The Book

The intentions of this book are threefold: to expand the definition of neglect to include emotional neglect, to create a more profound understanding of the impact of childhood neglect on adult survivors, and to contribute to the training of clinicians who are serving survivors of neglect.

Neglect is the most neglected form of child abuse. Mandated reporters of neglect are taught to look for the obvious signs, as noted at:
childwelfare.gov

Signs of Neglect
Consider the possibility of neglect when the child:

• Is frequently absent from school
• Begs or steals food or money
• Lacks needed medical or dental care, immunizations, or glasses
• Is consistently dirty and has severe body odor
• Lacks sufficient clothing for the weather
• Abuses alcohol or other drugs
• States that there is no one at home to provide care

Consider the possibility of neglect when the parent or other adult caregiver:

• Appears to be indifferent to the child
• Seems apathetic or depressed
• Behaves irrationally or in a bizarre manner
• Is abusing alcohol or other drugs

The bad news is that there are plenty of children who are victims of neglect and emotional abuse that do not display the above symptoms. Often, parents function well enough outside of the home to appear to be good caregivers. This dynamic can be both confusing and crazy-making to a child, and a precursor to self-blame.

Neglect exacerbates abuse. It also sets up a foundation for continued abuse to occur. If a child has no comparison to being treated with respect, that child will be more likely to become victimized. That child will be less capable of trusting adults, and will be more likely to keep abuse a secret. Without a trustworthy adult to process the experience of neglect and abuse, or to provide a comparison for the child, that child is the most likely candidate to develop aftereffects of neglect and symptoms of Post-Traumatic Stress Disorder as an adult.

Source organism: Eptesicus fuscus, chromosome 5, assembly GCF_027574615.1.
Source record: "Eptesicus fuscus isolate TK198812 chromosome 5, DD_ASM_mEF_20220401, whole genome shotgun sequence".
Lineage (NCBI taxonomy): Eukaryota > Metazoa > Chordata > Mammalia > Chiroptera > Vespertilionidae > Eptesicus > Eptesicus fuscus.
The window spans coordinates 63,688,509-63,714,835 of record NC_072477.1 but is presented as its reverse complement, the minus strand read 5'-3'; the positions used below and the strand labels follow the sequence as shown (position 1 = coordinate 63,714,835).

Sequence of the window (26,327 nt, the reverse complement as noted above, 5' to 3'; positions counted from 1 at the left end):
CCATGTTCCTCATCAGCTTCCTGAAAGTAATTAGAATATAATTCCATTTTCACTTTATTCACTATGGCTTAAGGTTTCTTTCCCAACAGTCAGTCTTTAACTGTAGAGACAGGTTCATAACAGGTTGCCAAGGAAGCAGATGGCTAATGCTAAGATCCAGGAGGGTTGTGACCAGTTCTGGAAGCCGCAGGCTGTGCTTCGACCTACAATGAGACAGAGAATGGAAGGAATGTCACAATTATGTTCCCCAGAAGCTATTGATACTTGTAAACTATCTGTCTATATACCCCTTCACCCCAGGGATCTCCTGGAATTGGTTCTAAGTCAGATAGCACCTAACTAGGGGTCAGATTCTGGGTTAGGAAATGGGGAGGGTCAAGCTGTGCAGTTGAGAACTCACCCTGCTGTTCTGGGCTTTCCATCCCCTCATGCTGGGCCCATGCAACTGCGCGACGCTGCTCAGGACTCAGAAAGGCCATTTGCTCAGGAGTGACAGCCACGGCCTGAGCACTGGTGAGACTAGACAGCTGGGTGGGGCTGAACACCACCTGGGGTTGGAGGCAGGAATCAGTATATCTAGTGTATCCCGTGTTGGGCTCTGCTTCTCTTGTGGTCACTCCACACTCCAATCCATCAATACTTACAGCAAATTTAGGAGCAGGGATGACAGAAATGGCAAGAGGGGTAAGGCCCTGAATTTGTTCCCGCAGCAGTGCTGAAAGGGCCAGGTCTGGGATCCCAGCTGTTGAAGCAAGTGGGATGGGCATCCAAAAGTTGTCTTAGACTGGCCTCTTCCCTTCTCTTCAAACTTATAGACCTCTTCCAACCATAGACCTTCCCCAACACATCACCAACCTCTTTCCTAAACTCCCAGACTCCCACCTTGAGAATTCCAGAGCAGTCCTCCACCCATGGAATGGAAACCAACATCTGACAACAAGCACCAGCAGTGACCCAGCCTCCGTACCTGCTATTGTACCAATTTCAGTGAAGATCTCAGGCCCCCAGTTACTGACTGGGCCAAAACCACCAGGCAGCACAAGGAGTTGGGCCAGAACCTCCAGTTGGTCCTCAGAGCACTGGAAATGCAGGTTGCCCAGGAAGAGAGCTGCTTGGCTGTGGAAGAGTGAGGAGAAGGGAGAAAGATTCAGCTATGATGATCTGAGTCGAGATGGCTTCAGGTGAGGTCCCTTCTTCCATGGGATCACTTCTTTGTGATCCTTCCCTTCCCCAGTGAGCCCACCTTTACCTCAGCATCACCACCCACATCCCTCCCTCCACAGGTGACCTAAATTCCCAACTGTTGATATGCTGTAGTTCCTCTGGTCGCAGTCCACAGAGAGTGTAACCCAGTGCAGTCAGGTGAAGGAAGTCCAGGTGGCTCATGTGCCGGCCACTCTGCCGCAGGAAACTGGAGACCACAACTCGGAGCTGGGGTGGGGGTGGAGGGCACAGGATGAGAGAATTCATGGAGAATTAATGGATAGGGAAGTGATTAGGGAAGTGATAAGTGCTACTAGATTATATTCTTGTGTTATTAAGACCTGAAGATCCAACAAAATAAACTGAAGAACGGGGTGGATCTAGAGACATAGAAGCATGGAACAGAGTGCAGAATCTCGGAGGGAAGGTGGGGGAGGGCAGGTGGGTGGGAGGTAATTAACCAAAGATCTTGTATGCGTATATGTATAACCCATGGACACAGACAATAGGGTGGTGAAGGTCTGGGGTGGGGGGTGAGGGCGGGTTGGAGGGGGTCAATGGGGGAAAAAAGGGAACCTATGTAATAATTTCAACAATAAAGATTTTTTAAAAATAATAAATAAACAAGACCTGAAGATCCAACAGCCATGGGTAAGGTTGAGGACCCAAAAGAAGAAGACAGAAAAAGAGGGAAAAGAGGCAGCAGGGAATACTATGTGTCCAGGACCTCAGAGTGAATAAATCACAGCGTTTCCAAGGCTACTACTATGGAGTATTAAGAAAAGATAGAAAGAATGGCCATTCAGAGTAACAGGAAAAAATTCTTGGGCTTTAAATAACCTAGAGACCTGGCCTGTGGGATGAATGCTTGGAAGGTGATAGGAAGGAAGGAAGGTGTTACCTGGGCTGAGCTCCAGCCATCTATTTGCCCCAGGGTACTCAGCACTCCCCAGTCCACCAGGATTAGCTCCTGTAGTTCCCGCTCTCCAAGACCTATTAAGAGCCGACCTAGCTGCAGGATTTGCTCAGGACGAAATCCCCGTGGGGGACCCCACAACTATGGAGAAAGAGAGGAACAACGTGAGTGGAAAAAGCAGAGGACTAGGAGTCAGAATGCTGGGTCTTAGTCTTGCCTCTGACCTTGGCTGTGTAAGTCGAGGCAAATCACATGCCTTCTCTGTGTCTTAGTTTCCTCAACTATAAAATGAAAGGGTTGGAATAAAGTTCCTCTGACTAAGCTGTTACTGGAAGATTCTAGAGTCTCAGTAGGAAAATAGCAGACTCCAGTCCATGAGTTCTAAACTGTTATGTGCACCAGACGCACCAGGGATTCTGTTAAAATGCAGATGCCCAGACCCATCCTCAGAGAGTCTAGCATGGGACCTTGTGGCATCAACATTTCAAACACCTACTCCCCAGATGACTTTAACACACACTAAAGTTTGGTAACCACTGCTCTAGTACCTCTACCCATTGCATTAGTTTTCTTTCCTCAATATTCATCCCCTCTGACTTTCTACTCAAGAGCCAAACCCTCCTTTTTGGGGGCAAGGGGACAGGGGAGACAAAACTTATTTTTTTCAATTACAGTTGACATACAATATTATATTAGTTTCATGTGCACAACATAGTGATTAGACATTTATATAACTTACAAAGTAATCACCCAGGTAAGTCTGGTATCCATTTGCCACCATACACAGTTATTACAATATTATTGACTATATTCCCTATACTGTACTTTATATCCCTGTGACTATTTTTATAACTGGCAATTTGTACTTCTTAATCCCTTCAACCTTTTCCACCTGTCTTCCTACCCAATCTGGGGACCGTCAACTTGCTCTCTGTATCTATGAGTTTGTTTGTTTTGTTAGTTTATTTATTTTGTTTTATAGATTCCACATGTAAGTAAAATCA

Dan Siegel, a psychiatrist and the Executive Director of the Mindsight Institute, believes that neglect can lead to other diagnostic symptoms as well. In a lecture at the Garrison Institute on March 2, 2011, he discussed how the brain of a child develops in response to the parents' interactions with the child. If the child is neglected, critical connections in the brain do not occur. These are physiological connections that allow emotions such as empathy, security, the desire to experience new things rather than shrink away from them, and even morality to be integrated in the child's personality. He believes that "every mental disorder in the DSM" can be seen as the result of a lack of attention, or "attunement" between a parent and a child. Dorothy, whose story is later discussed in this book, listened to this lecture. She was most impressed with a wonderful observation that Dr. Siegel made. He spoke about the mind being more like a verb than a noun, and noted that it is never too late to build these connections in the brain, through therapy and other types of interaction.

Dr. Siegel's words ring true for the clients discussed in this book. Through frustration, introspection, and hard work, they have created the lives they desired, despite their neglect histories.

There is no map for healing, and each individual journey is different. Since healing is not linear, its path is usually jagged. Perhaps we walk two steps forward, and one step back. Some of us make behavioral change and wait for our emotions to catch up. Some of us succeed at deep introspective therapy before seeing any behavioral change at all. This book interweaves stories of neglect survivors during the beginning, middle and at the end of their journeys.
Living Past Neglect is meant to replicate a real journey, not a step-by-step map to success. Although it may open wounds, there are numerous success stories and tools offered to gain insight into your particular road, and to close those wounds forever. No one will feel your pain for you if you don't. There is no way to compensate for childhood losses, or to fill the void left in the wake of neglect. Losses need to be grieved, and re-parenting is possible. With experienced clinicians who support and encourage us, we can all cry our last tears about our histories.